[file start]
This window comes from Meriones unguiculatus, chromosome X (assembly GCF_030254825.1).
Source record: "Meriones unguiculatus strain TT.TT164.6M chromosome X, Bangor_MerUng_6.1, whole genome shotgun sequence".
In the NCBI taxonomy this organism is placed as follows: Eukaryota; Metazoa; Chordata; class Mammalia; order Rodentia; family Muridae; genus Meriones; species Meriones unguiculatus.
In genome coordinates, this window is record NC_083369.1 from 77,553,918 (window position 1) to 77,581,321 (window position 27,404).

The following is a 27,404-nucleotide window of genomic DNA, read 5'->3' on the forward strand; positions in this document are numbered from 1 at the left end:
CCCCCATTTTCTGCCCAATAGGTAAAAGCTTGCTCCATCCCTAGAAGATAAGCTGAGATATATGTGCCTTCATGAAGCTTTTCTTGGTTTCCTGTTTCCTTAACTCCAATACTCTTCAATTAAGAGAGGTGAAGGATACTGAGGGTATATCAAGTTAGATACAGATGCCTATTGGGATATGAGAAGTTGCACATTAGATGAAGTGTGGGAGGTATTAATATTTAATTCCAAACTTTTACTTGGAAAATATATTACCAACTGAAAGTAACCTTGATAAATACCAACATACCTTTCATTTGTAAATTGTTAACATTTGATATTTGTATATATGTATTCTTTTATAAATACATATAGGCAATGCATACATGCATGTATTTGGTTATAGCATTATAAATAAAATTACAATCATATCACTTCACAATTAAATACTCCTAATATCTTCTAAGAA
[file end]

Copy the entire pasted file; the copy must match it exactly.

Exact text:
This window comes from Meriones unguiculatus, chromosome X (assembly GCF_030254825.1).
Source record: "Meriones unguiculatus strain TT.TT164.6M chromosome X, Bangor_MerUng_6.1, whole genome shotgun sequence".
In the NCBI taxonomy this organism is placed as follows: Eukaryota; Metazoa; Chordata; class Mammalia; order Rodentia; family Muridae; genus Meriones; species Meriones unguiculatus.
In genome coordinates, this window is record NC_083369.1 from 77,553,918 (window position 1) to 77,581,321 (window position 27,404).

The following is a 27,404-nucleotide window of genomic DNA, read 5'->3' on the forward strand; positions in this document are numbered from 1 at the left end:
CCCCCATTTTCTGCCCAATAGGTAAAAGCTTGCTCCATCCCTAGAAGATAAGCTGAGATATATGTGCCTTCATGAAGCTTTTCTTGGTTTCCTGTTTCCTTAACTCCAATACTCTTCAATTAAGAGAGGTGAAGGATACTGAGGGTATATCAAGTTAGATACAGATGCCTATTGGGATATGAGAAGTTGCACATTAGATGAAGTGTGGGAGGTATTAATATTTAATTCCAAACTTTTACTTGGAAAATATATTACCAACTGAAAGTAACCTTGATAAATACCAACATACCTTTCATTTGTAAATTGTTAACATTTGATATTTGTATATATGTATTCTTTTATAAATACATATAGGCAATGCATACATGCATGTATTTGGTTATAGCATTATAAATAAAATTACAATCATATCACTTCACAATTAAATACTCCTAATATCTTCTAAGAA